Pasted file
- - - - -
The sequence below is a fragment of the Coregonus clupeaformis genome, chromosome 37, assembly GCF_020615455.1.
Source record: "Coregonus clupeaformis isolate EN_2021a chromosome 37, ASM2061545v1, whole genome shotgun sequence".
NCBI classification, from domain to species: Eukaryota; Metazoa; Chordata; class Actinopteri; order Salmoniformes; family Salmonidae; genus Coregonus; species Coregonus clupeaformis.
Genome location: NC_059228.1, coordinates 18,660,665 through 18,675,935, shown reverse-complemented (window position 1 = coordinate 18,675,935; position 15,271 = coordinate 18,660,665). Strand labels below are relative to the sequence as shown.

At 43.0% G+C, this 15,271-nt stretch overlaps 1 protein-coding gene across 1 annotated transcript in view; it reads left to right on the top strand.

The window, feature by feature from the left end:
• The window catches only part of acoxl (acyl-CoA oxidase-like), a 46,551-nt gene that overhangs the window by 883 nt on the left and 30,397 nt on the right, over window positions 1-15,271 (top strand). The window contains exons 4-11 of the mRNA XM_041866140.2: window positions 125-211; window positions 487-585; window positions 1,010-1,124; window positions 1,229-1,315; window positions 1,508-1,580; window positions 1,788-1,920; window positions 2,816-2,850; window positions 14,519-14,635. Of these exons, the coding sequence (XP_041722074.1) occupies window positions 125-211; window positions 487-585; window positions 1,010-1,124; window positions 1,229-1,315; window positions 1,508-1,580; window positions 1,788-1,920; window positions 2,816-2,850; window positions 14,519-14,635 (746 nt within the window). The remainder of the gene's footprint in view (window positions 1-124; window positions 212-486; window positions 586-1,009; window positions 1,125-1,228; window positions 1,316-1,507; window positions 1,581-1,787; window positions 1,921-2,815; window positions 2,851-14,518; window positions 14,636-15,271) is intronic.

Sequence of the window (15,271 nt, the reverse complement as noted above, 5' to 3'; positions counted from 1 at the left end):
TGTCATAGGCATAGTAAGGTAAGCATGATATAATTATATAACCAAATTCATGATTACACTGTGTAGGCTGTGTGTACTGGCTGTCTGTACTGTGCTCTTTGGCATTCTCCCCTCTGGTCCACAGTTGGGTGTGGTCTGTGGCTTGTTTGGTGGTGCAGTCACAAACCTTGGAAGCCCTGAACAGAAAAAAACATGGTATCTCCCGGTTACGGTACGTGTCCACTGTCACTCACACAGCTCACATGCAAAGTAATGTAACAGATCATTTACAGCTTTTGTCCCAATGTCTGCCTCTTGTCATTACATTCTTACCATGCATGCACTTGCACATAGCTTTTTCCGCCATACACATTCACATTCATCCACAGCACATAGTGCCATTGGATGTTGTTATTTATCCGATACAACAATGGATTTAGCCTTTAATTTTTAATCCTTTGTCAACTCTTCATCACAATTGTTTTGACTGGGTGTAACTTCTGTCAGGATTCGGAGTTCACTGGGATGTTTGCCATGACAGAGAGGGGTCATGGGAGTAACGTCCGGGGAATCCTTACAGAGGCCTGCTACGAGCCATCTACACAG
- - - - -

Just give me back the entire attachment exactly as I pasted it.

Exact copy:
The sequence below is a fragment of the Coregonus clupeaformis genome, chromosome 37, assembly GCF_020615455.1.
Source record: "Coregonus clupeaformis isolate EN_2021a chromosome 37, ASM2061545v1, whole genome shotgun sequence".
NCBI classification, from domain to species: Eukaryota; Metazoa; Chordata; class Actinopteri; order Salmoniformes; family Salmonidae; genus Coregonus; species Coregonus clupeaformis.
Genome location: NC_059228.1, coordinates 18,660,665 through 18,675,935, shown reverse-complemented (window position 1 = coordinate 18,675,935; position 15,271 = coordinate 18,660,665). Strand labels below are relative to the sequence as shown.

At 43.0% G+C, this 15,271-nt stretch overlaps 1 protein-coding gene across 1 annotated transcript in view; it reads left to right on the top strand.

The window, feature by feature from the left end:
• The window catches only part of acoxl (acyl-CoA oxidase-like), a 46,551-nt gene that overhangs the window by 883 nt on the left and 30,397 nt on the right, over window positions 1-15,271 (top strand). The window contains exons 4-11 of the mRNA XM_041866140.2: window positions 125-211; window positions 487-585; window positions 1,010-1,124; window positions 1,229-1,315; window positions 1,508-1,580; window positions 1,788-1,920; window positions 2,816-2,850; window positions 14,519-14,635. Of these exons, the coding sequence (XP_041722074.1) occupies window positions 125-211; window positions 487-585; window positions 1,010-1,124; window positions 1,229-1,315; window positions 1,508-1,580; window positions 1,788-1,920; window positions 2,816-2,850; window positions 14,519-14,635 (746 nt within the window). The remainder of the gene's footprint in view (window positions 1-124; window positions 212-486; window positions 586-1,009; window positions 1,125-1,228; window positions 1,316-1,507; window positions 1,581-1,787; window positions 1,921-2,815; window positions 2,851-14,518; window positions 14,636-15,271) is intronic.

Sequence of the window (15,271 nt, the reverse complement as noted above, 5' to 3'; positions counted from 1 at the left end):
TGTCATAGGCATAGTAAGGTAAGCATGATATAATTATATAACCAAATTCATGATTACACTGTGTAGGCTGTGTGTACTGGCTGTCTGTACTGTGCTCTTTGGCATTCTCCCCTCTGGTCCACAGTTGGGTGTGGTCTGTGGCTTGTTTGGTGGTGCAGTCACAAACCTTGGAAGCCCTGAACAGAAAAAAACATGGTATCTCCCGGTTACGGTACGTGTCCACTGTCACTCACACAGCTCACATGCAAAGTAATGTAACAGATCATTTACAGCTTTTGTCCCAATGTCTGCCTCTTGTCATTACATTCTTACCATGCATGCACTTGCACATAGCTTTTTCCGCCATACACATTCACATTCATCCACAGCACATAGTGCCATTGGATGTTGTTATTTATCCGATACAACAATGGATTTAGCCTTTAATTTTTAATCCTTTGTCAACTCTTCATCACAATTGTTTTGACTGGGTGTAACTTCTGTCAGGATTCGGAGTTCACTGGGATGTTTGCCATGACAGAGAGGGGTCATGGGAGTAACGTCCGGGGAATCCTTACAGAGGCCTGCTACGAGCCATCTACACAG